Late Breaking Research Poster 2245758| Volume 104, ISSUE 3, e8-e9, March 2023

A Survey on Smartphone Use Posture and Pain in Upper Body Musculoskeletal System

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      Research Objectives

      To investigate musculoskeletal pain patterns in the upper body according to smartphone usage posture.


      A cross-sectional online survey using google foam. The questionnaire consisted of 4 sections with 84 questions: 1) basic information on the participant's characteristics and smartphones, 2) smartphone use posture (whole body positions, neck flexion degree, and hand-held posture), 3) the smartphone addiction scale, and 4) characteristics of musculoskeletal pain.


      No specific research setting is required.


      237 individuals who have used smartphones regularly for more than 5 years participated in this study from China and Korea.


      Not applicable.

      Main Outcome Measures

      The musculoskeletal pain and discomfort intensity was assessed using VAS and the Students Specific Cornell Musculoskeletal Discomfort Questionnaires (SS-CMDQ) & Cornell Hand Discomfort Questionnaires (CMDQ).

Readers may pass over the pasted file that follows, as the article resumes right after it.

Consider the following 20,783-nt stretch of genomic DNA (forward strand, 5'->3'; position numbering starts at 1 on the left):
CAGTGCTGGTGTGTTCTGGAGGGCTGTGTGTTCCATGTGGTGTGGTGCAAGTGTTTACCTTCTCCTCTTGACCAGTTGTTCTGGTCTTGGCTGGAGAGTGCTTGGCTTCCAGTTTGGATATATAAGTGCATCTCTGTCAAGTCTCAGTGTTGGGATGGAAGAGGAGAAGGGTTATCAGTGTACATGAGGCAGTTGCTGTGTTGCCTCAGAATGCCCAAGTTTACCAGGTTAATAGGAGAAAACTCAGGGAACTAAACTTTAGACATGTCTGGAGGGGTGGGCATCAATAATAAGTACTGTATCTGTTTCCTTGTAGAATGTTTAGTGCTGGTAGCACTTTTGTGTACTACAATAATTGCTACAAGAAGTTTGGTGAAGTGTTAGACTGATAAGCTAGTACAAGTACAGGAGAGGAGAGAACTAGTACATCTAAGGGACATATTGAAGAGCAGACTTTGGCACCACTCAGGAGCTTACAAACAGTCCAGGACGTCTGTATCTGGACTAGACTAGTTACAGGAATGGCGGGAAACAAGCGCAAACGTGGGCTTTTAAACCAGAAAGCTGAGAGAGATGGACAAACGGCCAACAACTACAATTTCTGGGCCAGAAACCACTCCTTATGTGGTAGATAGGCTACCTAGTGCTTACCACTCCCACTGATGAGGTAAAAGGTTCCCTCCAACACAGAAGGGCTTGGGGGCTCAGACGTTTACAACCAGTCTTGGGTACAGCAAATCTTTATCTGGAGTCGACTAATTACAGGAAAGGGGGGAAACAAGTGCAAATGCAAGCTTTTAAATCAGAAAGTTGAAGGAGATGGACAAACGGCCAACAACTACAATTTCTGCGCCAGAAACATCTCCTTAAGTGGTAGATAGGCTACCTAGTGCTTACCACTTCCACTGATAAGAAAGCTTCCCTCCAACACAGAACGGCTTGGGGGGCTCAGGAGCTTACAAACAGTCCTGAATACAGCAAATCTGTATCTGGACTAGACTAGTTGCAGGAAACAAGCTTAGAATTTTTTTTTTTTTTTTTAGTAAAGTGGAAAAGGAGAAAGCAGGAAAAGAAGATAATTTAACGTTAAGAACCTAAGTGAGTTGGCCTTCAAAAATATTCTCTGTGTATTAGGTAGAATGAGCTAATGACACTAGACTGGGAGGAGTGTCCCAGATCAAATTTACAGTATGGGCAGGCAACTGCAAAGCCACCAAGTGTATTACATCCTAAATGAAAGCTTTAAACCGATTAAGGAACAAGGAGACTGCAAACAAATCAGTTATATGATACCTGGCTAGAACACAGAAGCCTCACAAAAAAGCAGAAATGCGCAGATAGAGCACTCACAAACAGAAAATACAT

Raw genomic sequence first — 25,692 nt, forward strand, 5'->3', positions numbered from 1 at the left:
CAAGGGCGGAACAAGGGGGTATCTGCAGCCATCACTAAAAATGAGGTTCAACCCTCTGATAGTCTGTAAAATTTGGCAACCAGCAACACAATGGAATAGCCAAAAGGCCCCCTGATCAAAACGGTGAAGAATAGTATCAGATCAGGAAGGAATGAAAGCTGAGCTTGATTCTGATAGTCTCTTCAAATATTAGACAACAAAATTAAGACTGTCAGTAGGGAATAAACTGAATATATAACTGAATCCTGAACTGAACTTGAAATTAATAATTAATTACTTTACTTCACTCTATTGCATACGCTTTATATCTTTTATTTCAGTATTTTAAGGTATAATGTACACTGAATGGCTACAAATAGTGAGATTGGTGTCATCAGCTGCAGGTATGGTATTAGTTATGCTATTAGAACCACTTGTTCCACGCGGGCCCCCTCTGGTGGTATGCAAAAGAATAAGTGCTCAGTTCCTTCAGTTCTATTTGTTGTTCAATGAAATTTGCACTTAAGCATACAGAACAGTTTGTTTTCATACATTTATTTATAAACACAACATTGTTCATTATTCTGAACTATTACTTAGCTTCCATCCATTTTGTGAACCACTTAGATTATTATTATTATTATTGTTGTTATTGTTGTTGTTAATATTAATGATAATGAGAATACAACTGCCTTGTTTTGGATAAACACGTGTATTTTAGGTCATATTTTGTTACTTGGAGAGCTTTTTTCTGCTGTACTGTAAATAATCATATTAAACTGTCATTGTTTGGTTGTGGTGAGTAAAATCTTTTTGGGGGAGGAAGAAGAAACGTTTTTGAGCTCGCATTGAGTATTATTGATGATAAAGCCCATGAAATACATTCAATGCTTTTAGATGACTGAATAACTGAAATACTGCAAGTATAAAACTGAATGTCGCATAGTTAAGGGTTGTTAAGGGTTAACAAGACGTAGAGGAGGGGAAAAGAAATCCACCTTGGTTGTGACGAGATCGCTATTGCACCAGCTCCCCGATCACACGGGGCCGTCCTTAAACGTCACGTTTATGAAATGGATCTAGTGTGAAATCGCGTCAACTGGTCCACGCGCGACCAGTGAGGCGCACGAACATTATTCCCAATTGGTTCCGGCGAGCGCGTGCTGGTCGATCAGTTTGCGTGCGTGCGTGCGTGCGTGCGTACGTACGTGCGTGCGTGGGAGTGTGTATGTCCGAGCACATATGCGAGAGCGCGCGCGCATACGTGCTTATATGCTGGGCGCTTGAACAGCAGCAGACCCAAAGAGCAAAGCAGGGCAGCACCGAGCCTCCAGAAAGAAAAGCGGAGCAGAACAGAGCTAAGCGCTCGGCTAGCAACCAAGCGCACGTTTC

Prone position users reported upper arm pain more frequently compared to other positions. People who use a smartphone on the side-lying and prone reported a higher level of Low back pain compared to sitting position. Pain score in the shoulder area was highest in the most flexed neck posture (p< 0.05), The frequency of hand pain was in the order of wrist (21.7%), 4-5rh fingers (20.7%), 2-3rd fingers (18.2%), thumb (16.9%), and hyper thenar area (15%). The most painful hand regions were the wrist and thumb. Both pain frequency and intensity were the lowest in the people who held smartphones with two hands horizontally. Holding the phone in one hand with pinky support was associated with the most frequent and severe pain in all hand areas, especially in 4-5rh fingers.


      There are differences in the musculoskeletal pain pattern of the upper body according to the smartphone posture. Educating and promoting a good smartphone using posture is necessary to prevent musculoskeletal pain. Further experimental studies on individuals with smartphone-related musculoskeletal symptoms are required.

      Author(s) Disclosures

      No conflict of interest.

      Key Words

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